At around noon on June 5, Murray’s executive co-ordinator sent an email to all city councillors on behalf of Murray, asking them not to take any phone calls or interviews from the media in regards to the incident, as Murray and staff would be dealing with them directly.

Coun. Henry Braun responded to the email, saying he had been contacted already and that while he understood the request, if the media got hold of a councillor, “we can’t just say, no comment… that is simply running away from an issue that we have a responsibility to address, uncomfortable as that may be.” He added that once the facts were known, he would like to know how to respond if the media contacted him regarding the issue.

On June 6, Murray updated council, saying that under the advice of Katherine Jeffcoatt, communications officer for the city, they would not be making any “on-air” statements, as “they will only lead to exacerbating the problem we are facing.”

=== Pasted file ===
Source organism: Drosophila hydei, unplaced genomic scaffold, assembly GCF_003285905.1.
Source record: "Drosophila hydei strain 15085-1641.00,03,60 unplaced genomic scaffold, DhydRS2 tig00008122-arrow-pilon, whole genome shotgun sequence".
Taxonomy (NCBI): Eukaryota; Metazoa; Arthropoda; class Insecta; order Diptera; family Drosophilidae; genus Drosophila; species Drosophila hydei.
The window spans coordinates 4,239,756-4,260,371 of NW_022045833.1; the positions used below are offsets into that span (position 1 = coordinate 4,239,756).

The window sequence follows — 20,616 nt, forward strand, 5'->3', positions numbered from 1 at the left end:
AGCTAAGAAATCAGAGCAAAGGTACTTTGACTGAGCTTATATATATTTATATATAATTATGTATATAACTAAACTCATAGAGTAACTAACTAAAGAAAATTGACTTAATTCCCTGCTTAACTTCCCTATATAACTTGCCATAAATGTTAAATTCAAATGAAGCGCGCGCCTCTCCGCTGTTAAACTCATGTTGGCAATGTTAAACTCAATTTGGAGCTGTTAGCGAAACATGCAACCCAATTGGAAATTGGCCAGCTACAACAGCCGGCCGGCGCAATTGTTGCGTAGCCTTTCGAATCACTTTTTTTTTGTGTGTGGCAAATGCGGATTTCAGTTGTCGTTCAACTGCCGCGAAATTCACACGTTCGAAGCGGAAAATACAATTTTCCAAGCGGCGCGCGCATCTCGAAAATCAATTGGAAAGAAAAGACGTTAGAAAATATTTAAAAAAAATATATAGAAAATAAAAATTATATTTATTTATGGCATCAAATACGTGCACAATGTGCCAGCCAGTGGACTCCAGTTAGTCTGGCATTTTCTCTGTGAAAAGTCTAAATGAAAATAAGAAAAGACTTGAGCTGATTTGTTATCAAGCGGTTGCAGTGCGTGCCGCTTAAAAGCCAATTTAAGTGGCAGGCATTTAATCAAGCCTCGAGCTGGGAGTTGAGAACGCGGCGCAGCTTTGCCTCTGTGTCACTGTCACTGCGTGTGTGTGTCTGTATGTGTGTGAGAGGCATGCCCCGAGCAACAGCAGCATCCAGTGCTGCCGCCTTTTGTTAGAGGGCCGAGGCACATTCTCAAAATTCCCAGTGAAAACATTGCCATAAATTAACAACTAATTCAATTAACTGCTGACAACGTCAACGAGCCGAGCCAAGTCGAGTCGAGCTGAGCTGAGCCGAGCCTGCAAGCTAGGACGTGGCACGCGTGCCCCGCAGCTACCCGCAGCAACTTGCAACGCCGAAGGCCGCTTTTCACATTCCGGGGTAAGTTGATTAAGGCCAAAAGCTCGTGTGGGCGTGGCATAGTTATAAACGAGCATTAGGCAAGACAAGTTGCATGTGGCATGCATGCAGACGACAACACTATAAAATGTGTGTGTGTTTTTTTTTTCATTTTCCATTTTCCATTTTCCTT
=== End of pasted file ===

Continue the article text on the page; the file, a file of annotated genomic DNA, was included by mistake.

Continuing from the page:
Murray went on to say that staff would be responding to phone calls and emails regarding the incident.

Murray told The News that councillors are free to speak for themselves, but as most councillors were unaware of the chicken manure incident when the story broke in the media, he advised them to wait until they could be notified to the details of what had occurred.

Two days after the manure was dumped, city crews were dispatched to clean it up.

The homeless occupants of the original site moved their camp a few dozen metres west on Gladys, where they remain.